A while back, the Archdiocese of Chicago ran an ad campaign promoting the priesthood and encouraging men to consider that vocation. It was pretty clever. One billboard read “If you’re looking for a sign, this is it.” Another said “Good guys wear black.” (Which is also the slogan for the Chicago White Sox…)
And another one said “Help wanted: Inquire within.” Good message. But harder for men these days when the church and especially the priesthood has been so tainted by scandal. In the minds of many people, priests are predators and there’s something unnatural about celibacy and the demands of the sacrament of ‘Holy Orders’ is archaic and badly in need of updating.
So….like Pope Benedict….when contemplating and addressing an issue, it’s good to start with defining terms. What is the priesthood, and what was it intended to be when first instituted….by Christ?
This weekend begins the season of ordinations to the priesthood, and a good time to revisit these questions. Looking back at the last time I did that, after the eruption of scandals earlier this decade, it’s interesting to see the unchanging parts of the story.
“The twelve apostles are the first twelve priests; Judas is the first bad priest”, cites the great French Catholic writer Francois Mauriac in his work Holy Thursday: An Intimate Remembrance. Thus he strikingly notes that from the beginning, the perfection of the ministry has not relied upon perfect ministers, so sufficient is the perfection of the mission.
That mission, and its faithful realization, has remained a crucial focus of the Church through the ages. While some things have changed, that cannot. In 1992, Pope John Paul called for a synod on the formation of priests, after which he issued the apostolic exhortation Pastores Dabo Vobis (I Will Give You Shepherds). Its message carried a sense of urgency, and in it the Holy Father expounded at great length on the teachings and traditions of the Church. “For this reason the synod considered it necessary to summarize the nature and mission of the ministerial priesthood, as the Church’s faith has acknowledged them down the centuries of its history and as the Second Vatican Council has presented them anew to the people of our day”. That sentence alone carried a footnote referencing five different papal and other Church documents.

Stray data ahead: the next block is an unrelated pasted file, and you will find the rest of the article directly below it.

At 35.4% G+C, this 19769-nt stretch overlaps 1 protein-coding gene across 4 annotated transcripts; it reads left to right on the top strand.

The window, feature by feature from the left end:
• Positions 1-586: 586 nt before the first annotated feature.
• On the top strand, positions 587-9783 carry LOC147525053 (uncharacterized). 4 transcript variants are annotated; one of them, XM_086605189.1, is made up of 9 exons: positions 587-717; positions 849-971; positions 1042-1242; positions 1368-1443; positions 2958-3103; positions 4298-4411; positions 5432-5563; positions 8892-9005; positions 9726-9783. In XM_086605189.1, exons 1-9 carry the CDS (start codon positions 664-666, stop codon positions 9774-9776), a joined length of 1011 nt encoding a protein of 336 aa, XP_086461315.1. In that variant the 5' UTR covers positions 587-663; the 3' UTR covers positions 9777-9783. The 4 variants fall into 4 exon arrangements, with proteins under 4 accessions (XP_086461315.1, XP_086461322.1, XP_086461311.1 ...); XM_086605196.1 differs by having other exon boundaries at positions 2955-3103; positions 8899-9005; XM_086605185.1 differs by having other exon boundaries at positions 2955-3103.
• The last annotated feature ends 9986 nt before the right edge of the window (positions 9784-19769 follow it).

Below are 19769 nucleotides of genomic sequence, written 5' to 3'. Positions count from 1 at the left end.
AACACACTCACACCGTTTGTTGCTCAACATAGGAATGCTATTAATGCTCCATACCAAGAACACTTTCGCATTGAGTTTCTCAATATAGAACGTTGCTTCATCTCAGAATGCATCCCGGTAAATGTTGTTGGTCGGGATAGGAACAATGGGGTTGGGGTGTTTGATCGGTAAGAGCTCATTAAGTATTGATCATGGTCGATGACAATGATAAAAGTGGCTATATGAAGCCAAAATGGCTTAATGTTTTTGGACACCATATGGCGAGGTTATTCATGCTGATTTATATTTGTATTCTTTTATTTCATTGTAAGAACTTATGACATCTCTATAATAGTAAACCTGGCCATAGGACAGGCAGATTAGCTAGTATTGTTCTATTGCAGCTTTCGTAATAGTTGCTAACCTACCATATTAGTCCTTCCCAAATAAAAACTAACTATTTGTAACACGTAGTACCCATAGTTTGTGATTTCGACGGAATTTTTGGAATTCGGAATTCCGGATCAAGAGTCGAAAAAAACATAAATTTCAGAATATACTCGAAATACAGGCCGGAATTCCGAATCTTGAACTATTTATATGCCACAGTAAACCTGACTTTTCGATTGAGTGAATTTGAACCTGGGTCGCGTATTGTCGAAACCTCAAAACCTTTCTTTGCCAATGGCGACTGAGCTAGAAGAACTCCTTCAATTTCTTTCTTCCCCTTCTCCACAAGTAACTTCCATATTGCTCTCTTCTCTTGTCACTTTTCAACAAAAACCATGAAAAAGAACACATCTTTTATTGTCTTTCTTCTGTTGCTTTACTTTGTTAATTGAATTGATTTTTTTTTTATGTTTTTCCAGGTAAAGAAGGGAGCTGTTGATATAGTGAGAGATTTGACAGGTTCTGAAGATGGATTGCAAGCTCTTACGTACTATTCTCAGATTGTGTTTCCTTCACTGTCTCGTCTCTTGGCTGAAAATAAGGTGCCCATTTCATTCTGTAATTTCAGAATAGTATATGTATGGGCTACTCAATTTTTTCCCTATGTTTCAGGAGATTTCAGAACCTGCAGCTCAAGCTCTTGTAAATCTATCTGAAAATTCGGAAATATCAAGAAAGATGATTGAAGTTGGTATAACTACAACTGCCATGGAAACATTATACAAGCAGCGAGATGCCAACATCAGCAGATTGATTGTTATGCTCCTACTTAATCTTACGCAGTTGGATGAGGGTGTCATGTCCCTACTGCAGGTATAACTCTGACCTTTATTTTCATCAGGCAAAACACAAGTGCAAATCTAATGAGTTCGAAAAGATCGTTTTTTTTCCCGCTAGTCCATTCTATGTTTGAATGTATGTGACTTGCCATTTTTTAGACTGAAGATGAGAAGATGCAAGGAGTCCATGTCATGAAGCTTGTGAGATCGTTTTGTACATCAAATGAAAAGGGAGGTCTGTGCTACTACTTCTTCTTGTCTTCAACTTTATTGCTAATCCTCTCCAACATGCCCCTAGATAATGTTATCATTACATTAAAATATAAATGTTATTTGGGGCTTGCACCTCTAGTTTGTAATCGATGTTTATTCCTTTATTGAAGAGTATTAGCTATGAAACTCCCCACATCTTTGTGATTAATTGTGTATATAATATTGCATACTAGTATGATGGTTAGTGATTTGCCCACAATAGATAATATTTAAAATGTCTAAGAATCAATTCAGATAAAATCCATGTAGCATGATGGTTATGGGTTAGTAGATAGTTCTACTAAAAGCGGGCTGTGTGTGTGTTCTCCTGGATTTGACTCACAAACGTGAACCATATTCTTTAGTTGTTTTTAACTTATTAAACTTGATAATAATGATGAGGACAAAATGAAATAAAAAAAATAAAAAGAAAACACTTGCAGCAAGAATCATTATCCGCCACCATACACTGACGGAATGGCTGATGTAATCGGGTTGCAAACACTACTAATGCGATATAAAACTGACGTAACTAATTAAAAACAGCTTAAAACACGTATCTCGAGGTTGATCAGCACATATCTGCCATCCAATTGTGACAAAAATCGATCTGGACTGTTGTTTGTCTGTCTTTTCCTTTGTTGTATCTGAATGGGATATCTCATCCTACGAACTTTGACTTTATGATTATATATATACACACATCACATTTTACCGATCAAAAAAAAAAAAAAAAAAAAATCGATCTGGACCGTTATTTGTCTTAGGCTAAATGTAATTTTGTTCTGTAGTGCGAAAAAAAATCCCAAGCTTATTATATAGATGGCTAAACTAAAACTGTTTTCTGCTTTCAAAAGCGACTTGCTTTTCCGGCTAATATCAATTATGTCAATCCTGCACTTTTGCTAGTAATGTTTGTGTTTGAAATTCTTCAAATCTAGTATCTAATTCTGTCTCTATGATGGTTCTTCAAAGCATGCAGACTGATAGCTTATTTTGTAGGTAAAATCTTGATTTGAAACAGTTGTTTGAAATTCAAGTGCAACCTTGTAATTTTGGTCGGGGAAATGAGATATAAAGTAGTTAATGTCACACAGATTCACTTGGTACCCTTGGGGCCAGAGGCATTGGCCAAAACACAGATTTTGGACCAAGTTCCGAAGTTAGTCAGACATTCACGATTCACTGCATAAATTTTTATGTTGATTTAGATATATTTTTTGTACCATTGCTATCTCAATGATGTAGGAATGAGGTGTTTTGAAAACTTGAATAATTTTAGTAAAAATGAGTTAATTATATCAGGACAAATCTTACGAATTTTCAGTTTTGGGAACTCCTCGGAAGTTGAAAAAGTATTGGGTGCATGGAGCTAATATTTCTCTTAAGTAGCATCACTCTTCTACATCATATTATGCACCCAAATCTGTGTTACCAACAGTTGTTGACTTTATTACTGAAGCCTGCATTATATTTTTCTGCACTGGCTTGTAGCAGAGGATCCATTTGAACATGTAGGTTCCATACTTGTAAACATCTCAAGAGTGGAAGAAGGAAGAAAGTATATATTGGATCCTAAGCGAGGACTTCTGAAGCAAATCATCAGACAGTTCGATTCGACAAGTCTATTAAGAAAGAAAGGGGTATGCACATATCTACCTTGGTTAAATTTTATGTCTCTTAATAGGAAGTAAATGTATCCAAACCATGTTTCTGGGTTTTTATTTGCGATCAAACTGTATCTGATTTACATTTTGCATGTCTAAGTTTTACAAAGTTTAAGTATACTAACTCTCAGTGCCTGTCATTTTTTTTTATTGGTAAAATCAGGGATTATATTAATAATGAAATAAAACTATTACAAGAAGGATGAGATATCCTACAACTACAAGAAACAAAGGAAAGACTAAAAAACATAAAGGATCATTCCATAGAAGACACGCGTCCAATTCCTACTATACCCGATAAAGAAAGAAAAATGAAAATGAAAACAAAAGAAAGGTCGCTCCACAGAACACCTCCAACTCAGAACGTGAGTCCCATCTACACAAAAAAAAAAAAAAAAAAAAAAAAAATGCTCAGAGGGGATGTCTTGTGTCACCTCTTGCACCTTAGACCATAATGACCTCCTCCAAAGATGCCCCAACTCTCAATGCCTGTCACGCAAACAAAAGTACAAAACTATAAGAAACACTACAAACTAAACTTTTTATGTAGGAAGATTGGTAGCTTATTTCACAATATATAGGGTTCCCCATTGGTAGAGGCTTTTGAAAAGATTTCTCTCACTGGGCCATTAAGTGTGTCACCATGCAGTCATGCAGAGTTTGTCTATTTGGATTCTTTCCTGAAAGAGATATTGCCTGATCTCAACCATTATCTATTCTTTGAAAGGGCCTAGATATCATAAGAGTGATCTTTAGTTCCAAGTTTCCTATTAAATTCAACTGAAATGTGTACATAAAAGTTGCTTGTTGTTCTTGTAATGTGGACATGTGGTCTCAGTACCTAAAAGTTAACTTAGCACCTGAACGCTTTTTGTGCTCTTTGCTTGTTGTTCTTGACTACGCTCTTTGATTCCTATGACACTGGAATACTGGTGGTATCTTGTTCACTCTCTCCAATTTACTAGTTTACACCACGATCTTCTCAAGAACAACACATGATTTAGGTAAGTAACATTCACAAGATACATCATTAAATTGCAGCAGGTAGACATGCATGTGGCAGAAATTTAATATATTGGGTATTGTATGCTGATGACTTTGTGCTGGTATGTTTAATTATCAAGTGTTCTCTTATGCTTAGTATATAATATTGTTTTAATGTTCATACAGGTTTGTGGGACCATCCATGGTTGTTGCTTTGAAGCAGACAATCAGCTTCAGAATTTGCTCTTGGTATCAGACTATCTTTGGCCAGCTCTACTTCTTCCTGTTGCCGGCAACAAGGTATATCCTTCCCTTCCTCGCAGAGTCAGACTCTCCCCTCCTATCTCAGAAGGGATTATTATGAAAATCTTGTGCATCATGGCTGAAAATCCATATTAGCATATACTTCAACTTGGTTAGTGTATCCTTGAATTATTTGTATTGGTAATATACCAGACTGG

Mauriac wrote a fascinating study of the priesthood in that writing.
In his chapter on Holy Orders: An Intimate Remembrance, Mauriac continues to wonder that men would choose to follow the call. “They no longer have any human advantage”, he points out, and it is remarkable to realize that he did not write this anytime in the past year and a half.
“Celibacy, solitude, hatred very often, derision and, above all, the indifference of a world in which there seems to be no longer room for them — such is the portion they have chosen. They have no apparent power; their task sometimes seems to be centered about material things, identifying them, in the eyes of the masses, with the staffs of town halls and of funeral parlors. A pagan atmosphere prevails all around them. The people would laugh at their virtue if they believed in it, but they do not. They are spied upon. A thousand voices accuse those who fall. As for the others, the greater number, no one is surprised to see them toiling without any sort of recognition, without appreciable salary, bending over the bodies of the dying or ambling about the parish schoolyards. Who can describe the solitude of the priest in the country, in the midst of peasants so often indifferent, if not hostile, to the spirit of Christ?”
Mauriac’s description is startling because it is apt, as much today as ever. But the grace and promise of ordination rests in being conformed to Christ, and the modern world does not appreciate that His is a timeless and unchanging mission. “The priesthood of Christ, in which all priests really share, is necessarily intended for all peoples and all times, and it knows no limits of blood, nationality or time, since it is already mysteriously prefigured in the person of Melchizedek”.
(Who is this Melchizedek guy, and why does he matter? The article speculates…)
In his Holy Orders meditation, Mauriac [said]:
The words of Christ concerning priests are proven every day: “I am sending you forth like sheep in the midst of wolves… You will be hated by all for my name’s sake”. For centuries, since the first Holy Thursday, some men have chosen to become objects of hatred, without expecting any human consolation. They have chosen to lose their lives because once Someone made them the seemingly foolish promise: “He who finds his life will lose it, and he who loses his life for my sake will find it”… But if they did not find their joy even in this world, would they persevere?
Thank God they do.